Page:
6 Ways to Effectively Use Data in Grant Applications


Including specific data in your grant application can strengthen your arguments, making your application more compelling by demonstrating the extent of the need you propose to alleviate and the value of your program.

But you want to make your grant application readable, relatable, and persuasive to your readers. A list of numbers rarely achieves these important goals.

These 6 tips will help assure that you can effectively balance the need to substantiate your claims by quantifying your need or outcomes while keeping the narrative understandable and persuasive.

1.     Use statistics sparingly.

Keeping the application readable serves as your primary goal when writing a grant application. Too many numbers inhibit readability; most readers gloss over them, especially when reading quickly. Too many statistics or numbers will overwhelm the reader and cause them to dismiss the important messages in your application. Only use statistics when they add to your argument or story.

2.     Use round numbers.

Unless you write a scientific or research grant, you do not need to report statistics to two decimal places or even to the exact number. If your program reached 8,342 people last year, report it as “more than 8,300.” People better understand round numbers and can read them more quickly. Likewise, rather than “23.25% of the community lives in poverty,” use “more than 1 in 5 people in the community lives in poverty” or “nearly 1 in 4 people in the community lives in poverty.” They all mean the same thing and report the data close enough for the purposes of most grant applications.

3.     Relate numbers to the audience.

Better than “more than 1 in 5 people in the community lives in poverty” report the data in a way that your audience understands: “5,000 people in Anytown live paycheck to paycheck.” You may need some algebra to extrapolate the numbers to the level you want to report to the audience, but the importance of specificity makes a little math worth your time.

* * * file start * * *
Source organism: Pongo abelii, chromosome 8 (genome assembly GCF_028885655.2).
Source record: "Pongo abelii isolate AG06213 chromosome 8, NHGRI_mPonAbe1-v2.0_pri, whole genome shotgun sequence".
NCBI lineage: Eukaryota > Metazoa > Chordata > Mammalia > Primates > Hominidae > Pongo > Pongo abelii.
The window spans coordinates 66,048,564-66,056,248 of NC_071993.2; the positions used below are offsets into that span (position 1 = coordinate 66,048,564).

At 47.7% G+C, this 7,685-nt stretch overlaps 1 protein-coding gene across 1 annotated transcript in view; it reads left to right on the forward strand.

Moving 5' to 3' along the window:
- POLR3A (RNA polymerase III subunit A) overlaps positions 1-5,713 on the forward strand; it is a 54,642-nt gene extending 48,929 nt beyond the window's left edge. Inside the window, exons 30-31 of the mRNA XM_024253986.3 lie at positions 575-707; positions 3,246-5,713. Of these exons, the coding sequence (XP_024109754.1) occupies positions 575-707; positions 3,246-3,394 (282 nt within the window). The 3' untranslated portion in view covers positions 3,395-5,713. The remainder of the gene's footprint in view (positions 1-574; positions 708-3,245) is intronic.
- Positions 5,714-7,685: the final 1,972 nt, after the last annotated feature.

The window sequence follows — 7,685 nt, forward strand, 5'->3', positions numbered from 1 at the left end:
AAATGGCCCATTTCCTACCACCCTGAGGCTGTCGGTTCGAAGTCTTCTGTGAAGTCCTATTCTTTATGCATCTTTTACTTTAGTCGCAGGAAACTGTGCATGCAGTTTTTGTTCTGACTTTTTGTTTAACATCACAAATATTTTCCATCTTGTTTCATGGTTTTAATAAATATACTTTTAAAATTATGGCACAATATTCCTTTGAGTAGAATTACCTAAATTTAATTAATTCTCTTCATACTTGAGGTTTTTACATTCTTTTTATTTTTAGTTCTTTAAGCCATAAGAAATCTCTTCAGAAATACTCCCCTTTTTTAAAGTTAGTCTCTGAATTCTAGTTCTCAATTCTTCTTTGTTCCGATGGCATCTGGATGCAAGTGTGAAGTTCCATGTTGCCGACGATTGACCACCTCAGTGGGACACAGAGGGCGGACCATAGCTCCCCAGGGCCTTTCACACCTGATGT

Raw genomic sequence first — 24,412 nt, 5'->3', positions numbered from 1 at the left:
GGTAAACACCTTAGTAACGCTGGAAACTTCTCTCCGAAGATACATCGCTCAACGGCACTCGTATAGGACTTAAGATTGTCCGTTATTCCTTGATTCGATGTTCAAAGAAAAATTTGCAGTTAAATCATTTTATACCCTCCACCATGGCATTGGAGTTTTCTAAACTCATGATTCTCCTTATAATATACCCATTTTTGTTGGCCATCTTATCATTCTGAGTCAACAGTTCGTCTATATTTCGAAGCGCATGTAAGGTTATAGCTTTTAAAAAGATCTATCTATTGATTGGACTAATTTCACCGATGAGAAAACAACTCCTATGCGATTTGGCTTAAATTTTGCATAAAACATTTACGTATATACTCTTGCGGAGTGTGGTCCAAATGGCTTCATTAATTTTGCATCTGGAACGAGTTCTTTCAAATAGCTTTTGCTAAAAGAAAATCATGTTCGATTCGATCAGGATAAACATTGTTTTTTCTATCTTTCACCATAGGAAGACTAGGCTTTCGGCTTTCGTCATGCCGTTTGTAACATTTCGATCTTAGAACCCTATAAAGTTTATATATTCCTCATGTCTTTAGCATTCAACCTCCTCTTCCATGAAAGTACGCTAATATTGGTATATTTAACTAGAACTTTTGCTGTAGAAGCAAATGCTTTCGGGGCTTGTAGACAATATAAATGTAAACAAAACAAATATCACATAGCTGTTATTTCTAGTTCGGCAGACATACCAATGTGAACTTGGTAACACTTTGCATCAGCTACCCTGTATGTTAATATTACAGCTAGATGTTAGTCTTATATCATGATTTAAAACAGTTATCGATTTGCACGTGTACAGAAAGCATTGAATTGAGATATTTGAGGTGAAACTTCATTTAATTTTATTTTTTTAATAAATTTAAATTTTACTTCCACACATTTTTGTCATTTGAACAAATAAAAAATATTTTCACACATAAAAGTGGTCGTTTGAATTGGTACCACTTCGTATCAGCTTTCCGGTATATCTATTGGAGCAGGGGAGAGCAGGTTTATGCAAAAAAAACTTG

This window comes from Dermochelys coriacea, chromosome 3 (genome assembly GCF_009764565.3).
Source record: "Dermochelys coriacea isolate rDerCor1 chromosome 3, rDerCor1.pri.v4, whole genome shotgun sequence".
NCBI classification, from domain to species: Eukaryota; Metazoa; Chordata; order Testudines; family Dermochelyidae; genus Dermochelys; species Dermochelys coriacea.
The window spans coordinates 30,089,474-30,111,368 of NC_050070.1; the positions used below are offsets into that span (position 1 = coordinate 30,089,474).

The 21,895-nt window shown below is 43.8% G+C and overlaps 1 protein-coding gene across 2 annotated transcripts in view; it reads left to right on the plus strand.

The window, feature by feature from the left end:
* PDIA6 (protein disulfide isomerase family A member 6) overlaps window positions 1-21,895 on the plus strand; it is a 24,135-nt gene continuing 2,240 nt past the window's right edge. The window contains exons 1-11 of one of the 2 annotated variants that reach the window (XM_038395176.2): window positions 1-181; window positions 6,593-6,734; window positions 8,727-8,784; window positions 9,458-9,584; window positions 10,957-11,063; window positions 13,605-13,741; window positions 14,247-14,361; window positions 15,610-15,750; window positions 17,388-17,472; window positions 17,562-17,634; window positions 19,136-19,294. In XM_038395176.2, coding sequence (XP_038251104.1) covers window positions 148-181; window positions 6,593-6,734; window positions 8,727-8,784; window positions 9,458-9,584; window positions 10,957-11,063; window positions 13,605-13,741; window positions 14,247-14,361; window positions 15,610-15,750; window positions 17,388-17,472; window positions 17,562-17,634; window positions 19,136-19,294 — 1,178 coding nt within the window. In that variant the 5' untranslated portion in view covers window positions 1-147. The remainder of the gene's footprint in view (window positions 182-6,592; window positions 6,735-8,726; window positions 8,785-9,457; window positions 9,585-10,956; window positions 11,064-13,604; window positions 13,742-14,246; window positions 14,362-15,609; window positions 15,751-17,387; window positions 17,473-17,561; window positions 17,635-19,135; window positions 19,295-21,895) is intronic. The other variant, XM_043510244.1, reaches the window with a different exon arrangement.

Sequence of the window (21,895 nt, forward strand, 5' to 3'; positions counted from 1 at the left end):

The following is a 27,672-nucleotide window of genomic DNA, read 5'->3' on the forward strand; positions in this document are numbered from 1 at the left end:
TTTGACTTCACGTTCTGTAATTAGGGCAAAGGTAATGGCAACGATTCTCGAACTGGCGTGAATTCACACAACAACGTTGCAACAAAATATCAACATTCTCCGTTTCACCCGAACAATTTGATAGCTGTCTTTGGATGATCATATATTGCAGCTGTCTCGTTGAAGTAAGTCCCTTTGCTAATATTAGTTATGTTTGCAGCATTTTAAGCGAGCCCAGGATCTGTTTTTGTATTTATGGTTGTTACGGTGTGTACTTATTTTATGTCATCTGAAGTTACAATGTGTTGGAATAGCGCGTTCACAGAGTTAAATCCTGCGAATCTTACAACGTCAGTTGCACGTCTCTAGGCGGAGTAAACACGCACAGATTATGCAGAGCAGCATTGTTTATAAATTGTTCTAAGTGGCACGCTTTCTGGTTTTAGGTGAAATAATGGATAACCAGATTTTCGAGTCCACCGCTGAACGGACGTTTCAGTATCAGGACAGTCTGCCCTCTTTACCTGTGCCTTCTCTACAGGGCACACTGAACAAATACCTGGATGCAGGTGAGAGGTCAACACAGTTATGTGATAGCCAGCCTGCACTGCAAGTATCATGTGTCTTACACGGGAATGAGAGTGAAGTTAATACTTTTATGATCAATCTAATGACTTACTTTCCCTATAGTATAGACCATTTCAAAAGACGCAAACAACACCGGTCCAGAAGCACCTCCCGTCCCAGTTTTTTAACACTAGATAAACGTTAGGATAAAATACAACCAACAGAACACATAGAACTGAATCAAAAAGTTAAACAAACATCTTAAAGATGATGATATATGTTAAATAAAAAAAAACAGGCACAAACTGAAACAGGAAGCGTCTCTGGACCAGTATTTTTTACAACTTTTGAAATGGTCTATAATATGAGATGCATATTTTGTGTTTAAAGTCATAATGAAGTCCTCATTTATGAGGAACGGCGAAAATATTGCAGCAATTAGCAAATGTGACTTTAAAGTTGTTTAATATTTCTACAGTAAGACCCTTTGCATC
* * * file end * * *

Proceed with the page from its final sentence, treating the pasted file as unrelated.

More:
4.     Help the reader interpret the data.

Is 5,000 people in Anytown living in poverty a lot? Provide a context to help your reader interpret the statistic. “Only 5,000 people in Anytown live in poverty” means something a lot different than “An astonishing 5,000 people in Anytown live in poverty.” The number did not change but the interpretation clearly did with the addition of one or two words.

5.     Put the data in concrete terms.

A friend who worked for the local Child Abuse Council once told me that the number of children abused each day would fill 20 school buses. While the raw number is astonishing (and harder to remember), its size makes it hard for most people to wrap their brains around. Putting the need in more concrete terms like the number of school buses they would fill makes it easier for the audience to picture – and remember – the extent of the problem.

6.     Report data sources sparingly.

Unless you write a federal grant or other one that requires references, I find it unnecessary to specify the data source. Depending on the number of characters allowed, I might say something like “According to the 2016 Census…” or “Extrapolating from local school data…”

Never, ever lie about the data you found, but you can report nearly any statistic to support the claim you want to make. It will add to the readers’ understanding of the problem or your solution by putting them in the appropriate context.

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